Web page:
7. Which Concept of Causation is Exemplified in Chemical Discourse?
First of all let us test Mackie's INUS conditions in the context of a real chemical process, say one taken from among the myriad examples of redox reactions, in which oxidation and/or reduction occur. Since the beginning of the nineteenth century chemists have made use of Berzelius's proposal that chemical bonding is due to an electrostatic attraction between components of the interacting molecules. Humphrey Davy's spectacular experimental isolation of the alkali metals by the use of electric currents to disrupt electrostatic bonds and the rapid development of ionic chemistry settled the question of the nature of chemical bonds for most chemists.When pouring a dilute solution of HCl on to a strip of metallic magnesium in a test tube, a reaction occurs. Hydrogen is evolved as a gas, and magnesium chloride, MgCl2 is produced. In solution the ions are Mg+ and 2 × Cl-. Can this familiar story of a simple redox reaction be mapped on to Mackie's INUS conditions?Clearly not. That the ions Mg+and Cl- are co-present in a solution is a necessary condition for MgCl2 to be produced, tested by seeing whether that substance can be crystallised by evaporating the solution left after the hydrogen has evolved. The assembly of the necessary reactants is certainly non-redundant relative to the production of MgCl2 Nor is this assemblage of reactants part of an unnecessary but sufficient condition. There are other ways of making Magnesium Chloride, for example by passing chlorine gas through a solution of Magnesium Hydroxide, but the ionic constituents must be present. So the equation
is not a causal law à la Mackie.Our survey of the chemical literature showed that chemical equations describing chemical reactions in a rather loose way are not described as laws. What is their status?Granted that chemists do not refer to chemical equations as laws, still we can ask whether such equations are law-like. Take the case of a simple double replacement reaction. In symbols:
all in aqueous solution.The mechanism underlying this transformation of substances involves electron transfer among the ions so that a new pair of +/- charged entities comes into being, the electron configuration of each completed as a noble octet. The transfer of electrons also endows the molecular products with the Berzelian charge structure that accounts for their higher level stability. Electron transfer leads to new products either because one of them is insoluble and precipitates, or the new products are more stable than the reactants were.The complementary process of proton transfer, in which a hydrogen ion is transferred can also be an underlying mechanism of a chemical reaction . The reaction between ammonia and hydrochloric acid yielding ammonium chloride is explained this way. The ion equation is written as follows:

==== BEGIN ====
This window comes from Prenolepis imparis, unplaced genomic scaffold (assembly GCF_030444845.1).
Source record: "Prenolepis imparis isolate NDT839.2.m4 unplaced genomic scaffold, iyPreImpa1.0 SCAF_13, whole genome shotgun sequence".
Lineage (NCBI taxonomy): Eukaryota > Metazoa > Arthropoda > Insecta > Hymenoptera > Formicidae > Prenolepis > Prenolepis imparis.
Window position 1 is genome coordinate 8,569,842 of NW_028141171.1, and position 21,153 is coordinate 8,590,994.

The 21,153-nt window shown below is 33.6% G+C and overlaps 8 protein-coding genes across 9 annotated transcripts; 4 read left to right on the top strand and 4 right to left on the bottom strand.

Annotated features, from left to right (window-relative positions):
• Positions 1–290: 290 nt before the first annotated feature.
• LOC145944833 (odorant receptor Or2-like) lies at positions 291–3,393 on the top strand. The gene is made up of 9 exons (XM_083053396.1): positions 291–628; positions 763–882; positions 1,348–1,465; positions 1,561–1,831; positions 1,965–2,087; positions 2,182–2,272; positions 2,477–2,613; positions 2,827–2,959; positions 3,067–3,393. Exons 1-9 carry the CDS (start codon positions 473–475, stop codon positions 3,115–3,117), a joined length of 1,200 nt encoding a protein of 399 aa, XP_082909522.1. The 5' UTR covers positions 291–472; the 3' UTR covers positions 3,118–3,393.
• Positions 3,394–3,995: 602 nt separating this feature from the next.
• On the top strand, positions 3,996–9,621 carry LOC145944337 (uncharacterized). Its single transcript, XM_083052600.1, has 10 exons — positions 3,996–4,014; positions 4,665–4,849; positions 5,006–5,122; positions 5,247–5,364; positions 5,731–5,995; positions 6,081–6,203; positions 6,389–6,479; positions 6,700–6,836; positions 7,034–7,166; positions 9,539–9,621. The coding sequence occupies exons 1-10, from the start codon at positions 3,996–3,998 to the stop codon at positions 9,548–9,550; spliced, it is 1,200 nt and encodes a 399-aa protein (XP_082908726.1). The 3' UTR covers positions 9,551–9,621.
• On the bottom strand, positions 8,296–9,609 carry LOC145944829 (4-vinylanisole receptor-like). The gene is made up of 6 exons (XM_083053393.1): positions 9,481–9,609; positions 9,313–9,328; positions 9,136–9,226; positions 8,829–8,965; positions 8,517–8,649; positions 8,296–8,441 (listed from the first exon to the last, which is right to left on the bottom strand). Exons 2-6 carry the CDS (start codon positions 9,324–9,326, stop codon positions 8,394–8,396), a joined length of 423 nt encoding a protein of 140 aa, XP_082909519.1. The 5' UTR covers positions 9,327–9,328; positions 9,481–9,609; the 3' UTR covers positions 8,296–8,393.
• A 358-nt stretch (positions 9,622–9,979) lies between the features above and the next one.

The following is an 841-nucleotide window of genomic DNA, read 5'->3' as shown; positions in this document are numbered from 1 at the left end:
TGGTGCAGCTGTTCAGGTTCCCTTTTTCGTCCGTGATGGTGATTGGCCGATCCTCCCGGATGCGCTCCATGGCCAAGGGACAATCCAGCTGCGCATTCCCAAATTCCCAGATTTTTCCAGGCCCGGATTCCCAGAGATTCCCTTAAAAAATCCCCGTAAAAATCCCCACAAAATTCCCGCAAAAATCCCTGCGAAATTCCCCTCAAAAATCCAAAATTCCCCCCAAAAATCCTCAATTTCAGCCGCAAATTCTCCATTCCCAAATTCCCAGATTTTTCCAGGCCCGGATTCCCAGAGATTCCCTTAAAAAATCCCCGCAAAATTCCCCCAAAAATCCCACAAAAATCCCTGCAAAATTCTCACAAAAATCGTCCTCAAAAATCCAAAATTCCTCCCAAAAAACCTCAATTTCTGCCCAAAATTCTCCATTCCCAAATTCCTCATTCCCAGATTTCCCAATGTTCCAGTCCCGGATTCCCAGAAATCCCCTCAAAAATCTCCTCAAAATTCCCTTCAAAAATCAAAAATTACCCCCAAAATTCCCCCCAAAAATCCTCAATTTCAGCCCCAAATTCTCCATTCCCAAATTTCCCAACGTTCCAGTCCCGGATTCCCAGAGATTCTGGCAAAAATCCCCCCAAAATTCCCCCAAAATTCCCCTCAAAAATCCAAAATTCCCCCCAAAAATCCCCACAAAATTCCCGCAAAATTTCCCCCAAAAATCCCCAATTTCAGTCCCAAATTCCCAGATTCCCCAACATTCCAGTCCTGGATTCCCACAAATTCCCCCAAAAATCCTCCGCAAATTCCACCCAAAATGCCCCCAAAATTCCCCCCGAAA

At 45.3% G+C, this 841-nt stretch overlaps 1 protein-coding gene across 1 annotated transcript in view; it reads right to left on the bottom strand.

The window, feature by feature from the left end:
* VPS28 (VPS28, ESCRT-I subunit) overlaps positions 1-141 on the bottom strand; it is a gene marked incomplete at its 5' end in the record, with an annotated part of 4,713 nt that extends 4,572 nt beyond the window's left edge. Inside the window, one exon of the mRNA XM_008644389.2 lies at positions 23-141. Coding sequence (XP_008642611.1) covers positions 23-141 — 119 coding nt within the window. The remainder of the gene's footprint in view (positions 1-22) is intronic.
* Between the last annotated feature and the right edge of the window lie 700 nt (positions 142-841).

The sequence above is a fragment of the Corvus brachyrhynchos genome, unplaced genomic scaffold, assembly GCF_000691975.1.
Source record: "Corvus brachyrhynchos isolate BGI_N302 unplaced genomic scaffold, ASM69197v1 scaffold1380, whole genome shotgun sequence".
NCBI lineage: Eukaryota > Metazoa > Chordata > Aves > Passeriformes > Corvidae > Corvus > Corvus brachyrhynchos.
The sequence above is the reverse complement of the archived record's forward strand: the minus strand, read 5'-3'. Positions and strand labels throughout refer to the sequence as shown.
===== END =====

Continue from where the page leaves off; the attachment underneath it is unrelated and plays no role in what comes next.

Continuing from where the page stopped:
By deleting the Cl− on either side of the equation we get a net ion reaction, which reflects the transfer of H+, a proton, from the complex water ion to the ammonium radical [Atkins and Beran, 1989].The underlying mechanism involving the transfer of electrons and protons endows the ions with the necessary electrostatic charges to sustain Berzelian bonding. Covalency is more complicated, but the principle of referring bonding ‘forces’ to elementary charges is made use of there too. I believe that this creates a fictional version of the reaction facilitating coherent writing of wave equations to represent the energy layout of the molecules involved. But pursuing that line is a matter for another occasion.The ionisation of compounds in aqueous solution raised a further question. Once the charged ions have separated why should they be stable? Albrecht Kessol (1853–1927) proposed that each ion emulates the electron configuration of a noble gas. Consider potassium bromide in aqueous solution. By losing one electron to the bromine atom ionised potassium acquires a net positive charge (a cation), and the outer shell of the remaining electrons is left as a noble octet. By acquiring an electron the bromine atom becomes a negatively charged anion, and the 7 electrons in the outer shell, by acquiring the electron from the potassium, means that the electronic structure of the ion also emulates the noble octet. Bettering Berzelius, this provides chemists with a unified account of the electrostatic intra-ionic forces and of the stability of ions.Surely these equations satisfy the requirements for the status of law-like propositions. They describe what happens in all like cases of double replacement reactions, that is they apply generally ceteris paribus, to instances or samples of these material stuffs. ‘Other things being equal’ clauses are more or less explicitly tacked on. For instance, in the later stages of the universe the Hubble expansion will open up such great distances between the surviving ions that no chemical reactions will occur. The ions will be there, but no products will come to be.Electron and proton transfer, the underlying processes of generalised oxidation and reduction, provide the mechanisms that support ascribing the relevant modal status, natural necessity, to such equations interpreted as propositions. This provides a heterogeneous extension of the homogeneous chemical regress.In short, the conditions for law-like-ness have been satisfied for two sample chemical equations. Moreover, the equations above, and any of the myriad others that constitute the body of chemical knowledge cannot be about the actual reactions taking place in nature, in the laboratory or in the plants of the chemical industry. Reactions are rarely complete, and all sorts of maverick ions are formed and resolve in the course of a real reaction. Chemical equations describe and at the same time prescribe a working model of the world, a natural descendant of Dalton's tidy clumps of spherical atoms. Nowadays the modelling is overt. A great deal of chemistry is done with the help of computational models, far from the laboratory bench.However, more must be said. The explanation schemata that back up the quasi-necessity and limited generality of chemical equations, so getting them on the lowest rung of the ladder of law-likeness, depend on a contestable model. The Berzelian style of mechanism makes use of a variety of particulate concepts. The charged ions that carry the Coulomb forces are treated as entities, while the very idea of electron exchange requires that we think of electrons in this story as moveable particles.The computation of the numerical value of attributes of the products of chemical productions requires the use of wave functions to describe the molecular set ups. But this introduces a quite different ontology, a metaphysics of fields, since this move enables the calculation of electron densities at different regions in the space occupied by the molecule. The question of whether the microstructure of molecules is to be taken ontologically as a representation of something real is very much a live issue, I believe. If molecules are bounded fields then the ‘structure’ maybe just a device for managing the wave functions. That again is matter for another occasion.